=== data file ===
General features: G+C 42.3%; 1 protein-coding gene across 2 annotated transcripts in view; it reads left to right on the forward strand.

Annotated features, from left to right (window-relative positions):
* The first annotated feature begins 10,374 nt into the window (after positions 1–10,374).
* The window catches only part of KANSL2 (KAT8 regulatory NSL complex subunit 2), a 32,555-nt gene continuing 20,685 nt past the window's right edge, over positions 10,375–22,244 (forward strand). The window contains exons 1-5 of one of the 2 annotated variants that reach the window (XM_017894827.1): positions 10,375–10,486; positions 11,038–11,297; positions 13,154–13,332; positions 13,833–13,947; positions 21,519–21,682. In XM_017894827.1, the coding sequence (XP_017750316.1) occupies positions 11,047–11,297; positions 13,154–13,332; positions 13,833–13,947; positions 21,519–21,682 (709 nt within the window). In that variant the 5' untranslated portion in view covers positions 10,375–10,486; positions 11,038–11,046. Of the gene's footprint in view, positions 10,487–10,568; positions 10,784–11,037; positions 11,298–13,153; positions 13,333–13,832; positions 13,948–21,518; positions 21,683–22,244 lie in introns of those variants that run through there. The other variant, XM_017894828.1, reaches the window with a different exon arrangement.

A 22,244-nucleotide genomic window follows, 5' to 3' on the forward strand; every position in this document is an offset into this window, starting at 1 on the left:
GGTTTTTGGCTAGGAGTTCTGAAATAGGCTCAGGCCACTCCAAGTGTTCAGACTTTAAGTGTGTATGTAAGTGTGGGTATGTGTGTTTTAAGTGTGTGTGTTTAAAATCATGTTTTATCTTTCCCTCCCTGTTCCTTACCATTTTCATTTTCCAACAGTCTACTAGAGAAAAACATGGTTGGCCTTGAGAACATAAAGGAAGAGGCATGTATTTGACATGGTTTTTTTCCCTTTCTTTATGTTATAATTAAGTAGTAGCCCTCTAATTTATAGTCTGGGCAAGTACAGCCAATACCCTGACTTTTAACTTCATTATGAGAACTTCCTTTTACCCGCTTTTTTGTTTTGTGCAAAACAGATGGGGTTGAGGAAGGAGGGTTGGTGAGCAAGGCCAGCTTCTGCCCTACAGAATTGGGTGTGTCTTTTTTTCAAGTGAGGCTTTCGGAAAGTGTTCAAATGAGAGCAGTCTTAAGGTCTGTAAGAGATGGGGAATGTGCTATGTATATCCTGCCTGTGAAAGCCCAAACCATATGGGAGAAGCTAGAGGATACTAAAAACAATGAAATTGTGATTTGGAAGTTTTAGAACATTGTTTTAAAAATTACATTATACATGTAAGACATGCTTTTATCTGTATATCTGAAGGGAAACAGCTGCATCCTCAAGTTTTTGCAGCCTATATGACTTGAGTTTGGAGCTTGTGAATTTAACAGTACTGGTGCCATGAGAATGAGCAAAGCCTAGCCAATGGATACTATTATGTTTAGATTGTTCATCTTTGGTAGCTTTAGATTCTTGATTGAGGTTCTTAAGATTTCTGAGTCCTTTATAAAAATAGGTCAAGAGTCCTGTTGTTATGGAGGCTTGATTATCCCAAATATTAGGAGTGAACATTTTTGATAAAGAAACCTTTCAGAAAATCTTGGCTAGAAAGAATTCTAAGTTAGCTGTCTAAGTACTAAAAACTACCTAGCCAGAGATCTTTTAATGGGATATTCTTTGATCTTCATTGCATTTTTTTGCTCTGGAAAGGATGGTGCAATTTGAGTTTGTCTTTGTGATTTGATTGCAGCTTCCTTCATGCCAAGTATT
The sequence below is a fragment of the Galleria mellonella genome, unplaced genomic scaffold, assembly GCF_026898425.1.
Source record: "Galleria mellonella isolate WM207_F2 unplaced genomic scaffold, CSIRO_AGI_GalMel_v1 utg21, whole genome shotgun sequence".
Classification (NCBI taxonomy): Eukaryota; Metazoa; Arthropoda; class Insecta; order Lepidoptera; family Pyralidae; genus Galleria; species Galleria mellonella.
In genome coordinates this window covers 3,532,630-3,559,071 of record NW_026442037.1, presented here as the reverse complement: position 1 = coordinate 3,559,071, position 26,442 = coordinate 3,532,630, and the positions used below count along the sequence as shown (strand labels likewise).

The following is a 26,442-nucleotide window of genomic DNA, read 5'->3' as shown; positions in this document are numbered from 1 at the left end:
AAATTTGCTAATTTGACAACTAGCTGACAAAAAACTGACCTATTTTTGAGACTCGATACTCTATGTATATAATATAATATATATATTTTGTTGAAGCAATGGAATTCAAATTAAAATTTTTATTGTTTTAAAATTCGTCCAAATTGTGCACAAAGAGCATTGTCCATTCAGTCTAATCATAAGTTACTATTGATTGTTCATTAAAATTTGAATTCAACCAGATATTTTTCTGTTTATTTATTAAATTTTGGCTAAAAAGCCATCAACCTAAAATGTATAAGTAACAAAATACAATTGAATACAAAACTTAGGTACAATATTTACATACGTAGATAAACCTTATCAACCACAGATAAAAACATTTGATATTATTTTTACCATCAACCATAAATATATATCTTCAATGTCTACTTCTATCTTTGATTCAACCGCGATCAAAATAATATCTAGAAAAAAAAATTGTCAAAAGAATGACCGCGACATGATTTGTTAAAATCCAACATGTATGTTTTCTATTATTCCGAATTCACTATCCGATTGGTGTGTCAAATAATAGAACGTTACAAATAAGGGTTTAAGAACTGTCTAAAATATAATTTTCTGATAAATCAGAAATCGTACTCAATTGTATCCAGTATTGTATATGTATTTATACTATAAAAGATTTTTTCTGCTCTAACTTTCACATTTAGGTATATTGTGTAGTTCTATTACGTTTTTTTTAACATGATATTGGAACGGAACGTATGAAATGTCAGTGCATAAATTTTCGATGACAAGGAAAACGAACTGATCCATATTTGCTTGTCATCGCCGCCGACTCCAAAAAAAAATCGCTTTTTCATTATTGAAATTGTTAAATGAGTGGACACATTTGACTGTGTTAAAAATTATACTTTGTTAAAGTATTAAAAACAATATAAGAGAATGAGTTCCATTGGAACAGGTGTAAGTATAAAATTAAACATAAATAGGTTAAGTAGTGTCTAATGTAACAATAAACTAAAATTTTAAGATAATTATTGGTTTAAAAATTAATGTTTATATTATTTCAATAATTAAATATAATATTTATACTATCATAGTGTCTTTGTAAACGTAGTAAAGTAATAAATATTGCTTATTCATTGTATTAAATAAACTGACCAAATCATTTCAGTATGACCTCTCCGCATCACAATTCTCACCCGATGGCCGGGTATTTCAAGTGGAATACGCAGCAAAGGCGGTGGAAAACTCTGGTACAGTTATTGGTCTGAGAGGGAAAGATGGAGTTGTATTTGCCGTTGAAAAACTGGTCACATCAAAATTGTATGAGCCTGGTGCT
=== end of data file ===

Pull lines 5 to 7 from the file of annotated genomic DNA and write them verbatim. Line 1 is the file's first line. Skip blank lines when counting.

A 22,244-nucleotide genomic window follows, 5' to 3' on the forward strand; every position in this document is an offset into this window, starting at 1 on the left:
GGTTTTTGGCTAGGAGTTCTGAAATAGGCTCAGGCCACTCCAAGTGTTCAGACTTTAAGTGTGTATGTAAGTGTGGGTATGTGTGTTTTAAGTGTGTGTGTTTAAAATCATGTTTTATCTTTCCCTCCCTGTTCCTTACCATTTTCATTTTCCAACAGTCTACTAGAGAAAAACATGGTTGGCCTTGAGAACATAAAGGAAGAGGCATGTATTTGACATGGTTTTTTTCCCTTTCTTTATGTTATAATTAAGTAGTAGCCCTCTAATTTATAGTCTGGGCAAGTACAGCCAATACCCTGACTTTTAACTTCATTATGAGAACTTCCTTTTACCCGCTTTTTTGTTTTGTGCAAAACAGATGGGGTTGAGGAAGGAGGGTTGGTGAGCAAGGCCAGCTTCTGCCCTACAGAATTGGGTGTGTCTTTTTTTCAAGTGAGGCTTTCGGAAAGTGTTCAAATGAGAGCAGTCTTAAGGTCTGTAAGAGATGGGGAATGTGCTATGTATATCCTGCCTGTGAAAGCCCAAACCATATGGGAGAAGCTAGAGGATACTAAAAACAATGAAATTGTGATTTGGAAGTTTTAGAACATTGTTTTAAAAATTACATTATACATGTAAGACATGCTTTTATCTGTATATCTGAAGGGAAACAGCTGCATCCTCAAGTTTTTGCAGCCTATATGACTTGAGTTTGGAGCTTGTGAATTTAACAGTACTGGTGCCATGAGAATGAGCAAAGCCTAGCCAATGGATACTATTATGTTTAGATTGTTCATCTTTGGTAGCTTTAGATTCTTGATTGAGGTTCTTAAGATTTCTGAGTCCTTTATAAAAATAGGTCAAGAGTCCTGTTGTTATGGAGGCTTGATTATCCCAAATATTAGGAGTGAACATTTTTGATAAAGAAACCTTTCAGAAAATCTTGGCTAGAAAGAATTCTAAGTTAGCTGTCTAAGTACTAAAAACTACCTAGCCAGAGATCTTTTAATGGGATATTCTTTGATCTTCATTGCATTTTTTTGCTCTGGAAAGGATGGTGCAATTTGAGTTTGTCTTTGTGATTTGATTGCAGCTTCCTTCATGCCAAGTATT
The sequence below is a fragment of the Galleria mellonella genome, unplaced genomic scaffold, assembly GCF_026898425.1.